Meanwhile, along with new MAHLI imagery, Curiosity's Chemistry and Camera (ChemCam) and its Alpha Particle X-Ray Spectrometer (APXS) are also inspecting the features for clues as to their nature.

Curiosity ChemCam Remote Micro-Imager photo of novel stick-like features, taken on Dec. 31, 2017. (Image credit: NASA/JPL-Caltech/LANL)


"The Curiosity images really pique our curiosity," said Pascal Lee, a planetary scientist at the Mars Institute and SETI (Search for Extraterrestrial Intelligence) Institute in Mountain View, California. Still, given the imagery, "it's hard to tell what the wiggly sticks are," he said, "and a strictly mineral origin is, of course, the most plausible."

But on first view of the features, Lee said that as a field geologist, "the immediate thought that came to my mind is bioturbation." This is the process through which organisms living in sediments can disturb the structure of these sediments.

"A common example of bioturbation is the formation of worm burrows. The burrows, once refilled with sediments, fossilized and then exposed by erosion, can end up looking like wiggly sticks," Lee told Inside Outer Space.


Is any of this relevant to Mars?

"Well, bioturbation at the scale of the features seen in the Curiosity imagery would imply macroscopic multicellular organisms at work, so something that would have evolved far beyond unicellular life," Lee said. "To claim that we're seeing bioturbation on Mars — which I did not say — would be an extraordinary claim."

Lee added that he's reminded of what famed astronomer Carl Sagan used to say: "Extraordinary claims require extraordinary evidence."

The upshot of the Curiosity observations is the need for a lot more evidence to make any such claim, Lee said — including evidence that allows ruling out less-extraordinary claims.

"But I have to say, the imagery is really intriguing, and I hope Curiosity spends more time in the area to get to the bottom of this," Lee concluded. "This is exciting!"


Another physical process could also explain the existence of structures that look like bioturbation, said astrobiologist Dirk Schulze-Makuch, a professor at Technical University of Berlin in Germany and an adjunct professor at Arizona State University and Washington State University.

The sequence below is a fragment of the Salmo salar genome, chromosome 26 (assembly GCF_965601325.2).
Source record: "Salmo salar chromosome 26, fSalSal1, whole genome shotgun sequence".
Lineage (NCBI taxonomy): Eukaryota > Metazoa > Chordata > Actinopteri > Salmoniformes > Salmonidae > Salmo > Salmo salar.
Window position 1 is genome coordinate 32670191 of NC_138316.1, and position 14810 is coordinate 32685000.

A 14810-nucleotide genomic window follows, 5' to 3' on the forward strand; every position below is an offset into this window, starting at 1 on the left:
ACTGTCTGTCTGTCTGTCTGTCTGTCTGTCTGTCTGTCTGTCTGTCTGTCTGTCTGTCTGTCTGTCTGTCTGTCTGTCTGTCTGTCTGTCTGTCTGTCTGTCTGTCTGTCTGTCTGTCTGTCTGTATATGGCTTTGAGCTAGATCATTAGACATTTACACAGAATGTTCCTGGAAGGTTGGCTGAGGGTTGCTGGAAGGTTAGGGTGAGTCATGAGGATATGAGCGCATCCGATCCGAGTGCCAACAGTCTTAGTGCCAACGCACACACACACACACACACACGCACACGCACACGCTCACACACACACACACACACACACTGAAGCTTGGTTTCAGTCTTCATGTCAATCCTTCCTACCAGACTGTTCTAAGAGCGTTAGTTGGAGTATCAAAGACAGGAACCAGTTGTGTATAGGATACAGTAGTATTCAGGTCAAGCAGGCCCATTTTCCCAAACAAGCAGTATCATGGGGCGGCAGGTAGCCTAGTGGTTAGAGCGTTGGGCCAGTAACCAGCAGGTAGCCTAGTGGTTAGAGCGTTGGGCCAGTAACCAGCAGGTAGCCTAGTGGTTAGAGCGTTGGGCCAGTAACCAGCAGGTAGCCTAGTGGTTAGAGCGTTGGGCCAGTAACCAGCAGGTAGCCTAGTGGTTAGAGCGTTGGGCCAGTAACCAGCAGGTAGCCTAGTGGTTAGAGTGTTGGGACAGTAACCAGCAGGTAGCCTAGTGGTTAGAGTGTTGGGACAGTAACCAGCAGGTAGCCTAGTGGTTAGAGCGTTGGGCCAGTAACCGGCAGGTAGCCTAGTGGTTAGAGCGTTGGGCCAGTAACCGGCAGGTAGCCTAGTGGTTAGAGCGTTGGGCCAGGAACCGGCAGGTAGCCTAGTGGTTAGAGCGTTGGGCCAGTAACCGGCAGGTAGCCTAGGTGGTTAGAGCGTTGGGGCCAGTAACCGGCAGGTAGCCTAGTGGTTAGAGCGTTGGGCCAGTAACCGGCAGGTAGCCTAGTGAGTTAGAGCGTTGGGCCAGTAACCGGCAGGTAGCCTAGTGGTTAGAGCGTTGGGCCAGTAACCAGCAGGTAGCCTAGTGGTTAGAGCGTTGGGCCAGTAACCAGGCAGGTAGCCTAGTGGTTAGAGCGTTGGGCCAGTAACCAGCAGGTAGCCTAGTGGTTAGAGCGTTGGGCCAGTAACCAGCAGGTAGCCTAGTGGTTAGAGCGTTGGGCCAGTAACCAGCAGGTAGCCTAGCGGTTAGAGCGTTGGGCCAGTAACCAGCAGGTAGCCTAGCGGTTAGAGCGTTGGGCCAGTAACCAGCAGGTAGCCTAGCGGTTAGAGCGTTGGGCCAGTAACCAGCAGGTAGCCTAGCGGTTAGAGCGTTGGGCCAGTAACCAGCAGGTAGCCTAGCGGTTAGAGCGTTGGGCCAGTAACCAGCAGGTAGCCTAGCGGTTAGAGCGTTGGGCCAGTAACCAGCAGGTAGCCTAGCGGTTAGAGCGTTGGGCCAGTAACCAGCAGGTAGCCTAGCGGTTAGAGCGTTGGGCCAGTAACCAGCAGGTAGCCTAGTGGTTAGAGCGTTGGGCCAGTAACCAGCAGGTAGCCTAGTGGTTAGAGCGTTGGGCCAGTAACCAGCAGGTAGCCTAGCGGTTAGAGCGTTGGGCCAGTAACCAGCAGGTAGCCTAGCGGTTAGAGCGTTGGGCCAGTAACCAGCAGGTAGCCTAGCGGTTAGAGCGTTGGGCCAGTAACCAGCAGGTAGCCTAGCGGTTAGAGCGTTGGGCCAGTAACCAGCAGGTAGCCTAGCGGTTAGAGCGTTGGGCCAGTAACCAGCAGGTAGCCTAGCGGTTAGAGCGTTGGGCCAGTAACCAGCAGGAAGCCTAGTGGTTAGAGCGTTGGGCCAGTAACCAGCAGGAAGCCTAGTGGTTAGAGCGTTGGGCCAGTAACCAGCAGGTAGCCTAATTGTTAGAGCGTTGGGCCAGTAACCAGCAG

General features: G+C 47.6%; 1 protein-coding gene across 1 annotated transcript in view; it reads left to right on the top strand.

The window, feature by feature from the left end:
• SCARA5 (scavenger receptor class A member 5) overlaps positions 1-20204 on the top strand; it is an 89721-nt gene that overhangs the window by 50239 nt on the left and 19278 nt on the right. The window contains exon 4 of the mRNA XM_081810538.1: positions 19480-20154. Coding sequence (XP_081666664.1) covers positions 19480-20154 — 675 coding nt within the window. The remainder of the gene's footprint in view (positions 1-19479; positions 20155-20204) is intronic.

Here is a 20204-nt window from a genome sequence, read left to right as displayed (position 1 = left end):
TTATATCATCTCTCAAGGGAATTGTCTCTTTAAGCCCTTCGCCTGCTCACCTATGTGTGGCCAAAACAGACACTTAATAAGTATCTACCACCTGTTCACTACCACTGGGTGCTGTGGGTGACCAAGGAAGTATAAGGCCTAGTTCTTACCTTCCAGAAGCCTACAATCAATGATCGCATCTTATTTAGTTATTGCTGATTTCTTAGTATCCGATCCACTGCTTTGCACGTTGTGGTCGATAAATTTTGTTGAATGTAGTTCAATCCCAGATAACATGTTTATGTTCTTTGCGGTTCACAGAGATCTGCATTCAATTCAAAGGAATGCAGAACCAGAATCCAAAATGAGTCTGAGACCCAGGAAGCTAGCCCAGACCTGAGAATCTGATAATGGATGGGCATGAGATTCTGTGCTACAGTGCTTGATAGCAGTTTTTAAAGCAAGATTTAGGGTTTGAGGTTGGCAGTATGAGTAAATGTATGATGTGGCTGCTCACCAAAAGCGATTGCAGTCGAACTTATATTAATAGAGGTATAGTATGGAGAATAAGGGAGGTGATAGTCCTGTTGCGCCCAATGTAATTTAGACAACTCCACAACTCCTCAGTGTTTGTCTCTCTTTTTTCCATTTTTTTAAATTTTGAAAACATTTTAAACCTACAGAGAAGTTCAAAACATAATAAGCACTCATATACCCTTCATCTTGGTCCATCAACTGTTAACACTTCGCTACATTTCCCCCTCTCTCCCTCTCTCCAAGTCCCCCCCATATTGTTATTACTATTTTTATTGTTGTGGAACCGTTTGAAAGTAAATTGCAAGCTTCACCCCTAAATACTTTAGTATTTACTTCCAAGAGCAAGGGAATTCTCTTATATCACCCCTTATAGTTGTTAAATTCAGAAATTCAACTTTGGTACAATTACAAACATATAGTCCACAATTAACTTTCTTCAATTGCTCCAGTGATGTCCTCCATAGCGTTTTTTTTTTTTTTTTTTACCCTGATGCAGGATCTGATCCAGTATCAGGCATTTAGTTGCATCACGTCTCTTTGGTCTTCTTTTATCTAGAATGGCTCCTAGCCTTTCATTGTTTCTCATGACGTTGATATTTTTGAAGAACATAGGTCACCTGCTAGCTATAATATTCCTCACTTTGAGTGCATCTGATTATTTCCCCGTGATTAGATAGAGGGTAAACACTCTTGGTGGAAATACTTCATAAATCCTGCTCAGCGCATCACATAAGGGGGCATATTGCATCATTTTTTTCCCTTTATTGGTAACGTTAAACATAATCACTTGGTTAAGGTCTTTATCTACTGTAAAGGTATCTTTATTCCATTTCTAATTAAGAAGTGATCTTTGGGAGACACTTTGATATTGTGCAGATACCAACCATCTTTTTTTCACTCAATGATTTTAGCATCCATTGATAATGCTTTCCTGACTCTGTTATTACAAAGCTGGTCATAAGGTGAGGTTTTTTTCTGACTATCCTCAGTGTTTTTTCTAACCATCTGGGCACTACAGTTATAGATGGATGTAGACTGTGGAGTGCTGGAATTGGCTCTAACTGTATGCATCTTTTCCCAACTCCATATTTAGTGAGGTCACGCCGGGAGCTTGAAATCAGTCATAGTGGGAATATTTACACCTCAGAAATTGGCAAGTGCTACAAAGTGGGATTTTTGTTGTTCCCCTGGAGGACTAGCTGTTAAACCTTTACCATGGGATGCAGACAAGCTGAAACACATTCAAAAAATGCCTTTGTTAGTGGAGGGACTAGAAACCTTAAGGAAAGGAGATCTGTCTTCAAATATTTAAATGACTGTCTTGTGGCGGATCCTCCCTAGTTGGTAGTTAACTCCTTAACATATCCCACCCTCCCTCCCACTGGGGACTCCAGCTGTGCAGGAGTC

"Cool, looks like bioturbation and would likely be as such identified if the image would be from Earth," said Schulze-Makuch, whose latest book, co-authored with MIT researcher William Bains, is "The Cosmic Zoo: Complex Life on Many Worlds" (Springer, 2017).

"But concretions can look quite similar, and, in [the] case of Mars, it's … more likely concretions," he added, referring to formations of precipitated minerals.

Leonard David is author of "Mars: Our Future on the Red Planet," published by National Geographic. The book is a companion to the National Geographic Channel series "Mars." A longtime writer for, David has been reporting on the space industry for more than five decades. Follow us @SpacedotcomFacebook or Google+. This version of the story published on

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Leonard David
Space Insider Columnist

Leonard David is an award-winning space journalist who has been reporting on space activities for more than 50 years. Currently writing as's Space Insider Columnist among his other projects, Leonard has authored numerous books on space exploration, Mars missions and more, with his latest being "Moon Rush: The New Space Race" published in 2019 by National Geographic. He also wrote "Mars: Our Future on the Red Planet" released in 2016 by National Geographic. Leonard  has served as a correspondent for SpaceNews, Scientific American and Aerospace America for the AIAA. He has received many awards, including the first Ordway Award for Sustained Excellence in Spaceflight History in 2015 at the AAS Wernher von Braun Memorial Symposium. You can find out Leonard's latest project at his website and on Twitter.